how to isolate two blocks from each other

Discussion in 'The Projects Forum' started by kahafeez, Feb 1, 2009.

  1. kahafeez

    Thread Starter Active Member

    Dec 2, 2008
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    my problem is that i'm using two voltage dividers in a circuit ..... both r getting effected by each other.... is there any way that i could isolate them from each other..... i've explained the matter in a better way in the image.....


    the frequency of the square wave is 300bps.....

    plz help....and keep it as simple as possible and briefly explain the solution too..... thanks


    problem 2:
    at some other place i've a 300bps square wave which has 2.5V as lo and 3V as hi..... i want to change it to a 0-5 square wave..... how would i achieve this???? i thought of achieving it in two steps... first bring the lo voltage back to 0V, like remove the DC component and then amplify it to 5V using a single supply op amp...... plz comment if there is a better solution.....
     
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    Last edited: Feb 2, 2009
  2. Wendy

    Moderator

    Mar 24, 2008
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    OK, on the first part of the problem you have to remember that only the AC component of the square wave comes through. This would be a 5VP-P, or 2.5P waveform. On the other side of the cap you would have a square wave that goes from 1.5V to 6.5. Your voltage divider would drop that to 20.4% (1KΩ / (1KΩ + 3.9KΩ)), so that square wave would become .5VP. 4VDC + .5 is 4.5V, 4VDC - .5V is 3.5V. This is where your wave form is coming from.

    Frankly, I can't make heads or tails from your second drawing. Are you connecting the 250Ω resistor to the chips +5V line? If so you need to state this clearer, don't assume people will know what you are trying to show. Being able to draw a clear schematic is crucial to electronics communication.
     
  3. kahafeez

    Thread Starter Active Member

    Dec 2, 2008
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    ok thanks Bill, i'm working on a better drawing now.... just downloaded a few softwares used for drawing circuits.... havent worked on any before.....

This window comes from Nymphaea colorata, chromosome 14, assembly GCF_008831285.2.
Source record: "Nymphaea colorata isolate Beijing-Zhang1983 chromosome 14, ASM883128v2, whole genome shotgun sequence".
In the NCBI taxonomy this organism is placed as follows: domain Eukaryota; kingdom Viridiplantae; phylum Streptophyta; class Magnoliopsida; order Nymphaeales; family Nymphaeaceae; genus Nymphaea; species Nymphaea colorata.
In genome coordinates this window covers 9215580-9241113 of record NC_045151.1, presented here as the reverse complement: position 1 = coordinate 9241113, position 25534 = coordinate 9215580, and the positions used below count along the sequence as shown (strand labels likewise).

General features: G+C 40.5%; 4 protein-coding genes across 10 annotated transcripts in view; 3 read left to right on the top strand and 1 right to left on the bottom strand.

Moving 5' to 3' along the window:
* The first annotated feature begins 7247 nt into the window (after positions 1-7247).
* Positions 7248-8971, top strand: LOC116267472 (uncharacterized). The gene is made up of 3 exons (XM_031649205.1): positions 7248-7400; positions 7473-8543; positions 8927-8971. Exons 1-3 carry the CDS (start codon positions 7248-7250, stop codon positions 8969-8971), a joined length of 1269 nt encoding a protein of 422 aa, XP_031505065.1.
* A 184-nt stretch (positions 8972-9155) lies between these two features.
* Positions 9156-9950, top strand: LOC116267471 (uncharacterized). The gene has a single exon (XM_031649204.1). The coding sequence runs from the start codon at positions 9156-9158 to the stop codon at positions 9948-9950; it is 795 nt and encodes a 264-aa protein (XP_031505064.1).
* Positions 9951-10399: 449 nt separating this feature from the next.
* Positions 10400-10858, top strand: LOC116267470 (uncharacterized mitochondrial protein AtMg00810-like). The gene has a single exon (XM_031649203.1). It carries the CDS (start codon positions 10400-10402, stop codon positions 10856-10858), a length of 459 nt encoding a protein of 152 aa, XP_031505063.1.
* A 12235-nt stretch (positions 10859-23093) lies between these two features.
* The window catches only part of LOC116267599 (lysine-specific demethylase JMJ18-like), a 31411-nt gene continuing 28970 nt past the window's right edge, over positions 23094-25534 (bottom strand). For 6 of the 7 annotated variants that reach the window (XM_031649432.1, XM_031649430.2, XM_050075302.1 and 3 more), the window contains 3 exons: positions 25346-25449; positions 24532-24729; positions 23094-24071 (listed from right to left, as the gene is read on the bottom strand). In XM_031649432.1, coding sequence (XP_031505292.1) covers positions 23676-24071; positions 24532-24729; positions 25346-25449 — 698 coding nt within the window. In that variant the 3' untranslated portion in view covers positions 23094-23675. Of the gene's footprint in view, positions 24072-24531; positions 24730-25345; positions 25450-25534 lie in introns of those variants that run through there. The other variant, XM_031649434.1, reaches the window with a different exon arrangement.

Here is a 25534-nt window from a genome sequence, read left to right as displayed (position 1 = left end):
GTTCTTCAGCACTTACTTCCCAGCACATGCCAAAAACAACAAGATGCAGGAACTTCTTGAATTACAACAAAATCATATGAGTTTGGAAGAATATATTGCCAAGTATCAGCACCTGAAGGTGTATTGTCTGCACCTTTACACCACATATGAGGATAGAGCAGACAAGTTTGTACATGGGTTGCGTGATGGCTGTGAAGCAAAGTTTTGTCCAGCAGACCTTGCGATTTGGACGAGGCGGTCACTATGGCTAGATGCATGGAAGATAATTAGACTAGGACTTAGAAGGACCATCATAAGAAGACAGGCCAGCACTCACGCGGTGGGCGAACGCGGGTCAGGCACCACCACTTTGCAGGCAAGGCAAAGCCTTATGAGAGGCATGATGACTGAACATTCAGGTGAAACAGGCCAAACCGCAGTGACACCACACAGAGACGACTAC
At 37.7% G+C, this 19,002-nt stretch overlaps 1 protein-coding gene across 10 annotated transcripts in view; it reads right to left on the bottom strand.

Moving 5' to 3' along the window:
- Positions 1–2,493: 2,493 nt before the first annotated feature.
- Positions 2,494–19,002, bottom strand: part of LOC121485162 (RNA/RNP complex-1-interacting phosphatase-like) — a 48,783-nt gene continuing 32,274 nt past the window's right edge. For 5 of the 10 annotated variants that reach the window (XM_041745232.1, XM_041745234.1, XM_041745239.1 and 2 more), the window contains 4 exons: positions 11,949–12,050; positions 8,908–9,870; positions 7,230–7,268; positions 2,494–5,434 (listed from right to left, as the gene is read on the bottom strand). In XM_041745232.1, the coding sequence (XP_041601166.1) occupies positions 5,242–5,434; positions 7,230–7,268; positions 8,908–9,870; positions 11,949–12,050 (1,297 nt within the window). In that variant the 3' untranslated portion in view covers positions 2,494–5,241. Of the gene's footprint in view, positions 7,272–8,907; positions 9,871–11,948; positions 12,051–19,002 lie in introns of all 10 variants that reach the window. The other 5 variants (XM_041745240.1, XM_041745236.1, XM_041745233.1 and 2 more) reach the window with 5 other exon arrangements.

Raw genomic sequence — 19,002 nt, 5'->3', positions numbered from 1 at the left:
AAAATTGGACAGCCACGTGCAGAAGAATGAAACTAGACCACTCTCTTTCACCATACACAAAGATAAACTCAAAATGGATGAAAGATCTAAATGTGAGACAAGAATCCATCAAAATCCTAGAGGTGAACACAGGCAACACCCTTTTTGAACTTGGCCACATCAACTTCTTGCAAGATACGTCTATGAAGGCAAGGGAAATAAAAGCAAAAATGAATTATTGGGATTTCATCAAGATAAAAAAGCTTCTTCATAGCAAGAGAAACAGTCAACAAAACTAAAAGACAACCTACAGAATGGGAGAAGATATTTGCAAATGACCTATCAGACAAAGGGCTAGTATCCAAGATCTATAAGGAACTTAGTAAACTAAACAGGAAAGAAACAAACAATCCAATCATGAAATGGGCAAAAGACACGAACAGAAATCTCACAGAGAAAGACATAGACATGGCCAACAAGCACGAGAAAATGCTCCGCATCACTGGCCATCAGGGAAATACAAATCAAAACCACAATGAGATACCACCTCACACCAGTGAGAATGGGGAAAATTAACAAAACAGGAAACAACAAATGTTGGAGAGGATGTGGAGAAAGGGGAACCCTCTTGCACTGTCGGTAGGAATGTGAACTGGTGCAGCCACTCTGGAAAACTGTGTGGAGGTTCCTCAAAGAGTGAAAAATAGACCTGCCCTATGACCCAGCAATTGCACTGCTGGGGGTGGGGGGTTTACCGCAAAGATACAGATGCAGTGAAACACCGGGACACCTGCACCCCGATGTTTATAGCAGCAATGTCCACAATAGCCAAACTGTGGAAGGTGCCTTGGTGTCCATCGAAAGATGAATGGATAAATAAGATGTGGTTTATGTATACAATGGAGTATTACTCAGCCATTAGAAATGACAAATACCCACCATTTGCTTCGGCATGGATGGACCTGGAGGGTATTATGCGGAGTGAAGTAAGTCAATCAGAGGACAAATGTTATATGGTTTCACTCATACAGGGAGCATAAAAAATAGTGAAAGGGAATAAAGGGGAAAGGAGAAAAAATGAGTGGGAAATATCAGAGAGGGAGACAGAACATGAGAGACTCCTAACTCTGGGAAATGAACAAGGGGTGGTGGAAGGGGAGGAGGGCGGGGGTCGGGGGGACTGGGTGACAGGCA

yes u r right that i'm taking it from the 7414's power supply.....

    so wat u r saying is that the capacitor is lifting the wave to 1.5V????
    did i get u right ???

    pardon me for my ignorance and i sent u a PM cz i posted the thread yesterday same time and no one replied..... and there is another problem too in my 1st post.... called problem 2
     
  4. Wendy

    Moderator

    Mar 24, 2008
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    Check out my blog, I have a set of templates collectively called PaintCAD, it's how I generate my schematics. Cheap and easy.
     
  5. kahafeez

    Thread Starter Active Member

    Dec 2, 2008
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    finally i made a schematic..... couldn't really figure out how to use the templates of ur Paint CAD Bill...... anyways will try to figure out how to use them.....


    right now i need to know the following

    1. how to fix the problem that both the voltage dividers work independently and don't effect each other.....

    2. please suggest a solution to my problem 2....

    thanks...
     
  6. SgtWookie

    Expert

    Jul 17, 2007
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    As far as your 2nd problem, a comparator will make for an easy solution.
    R1 is a potentiometer that sets the "trip" level.
    R2 is a pull-up resistor for the open-collector comparator output.
    R3 provides hysteresis which helps prevent false triggering.
     
  7. kahafeez

    Thread Starter Active Member

    Dec 2, 2008
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    Thanks Sargent, appreciate it, will try it in the lab and post the results......
     
  8. Wendy

    Moderator

    Mar 24, 2008
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    Breaking it down, you would have the following out your second schematic...

    [​IMG]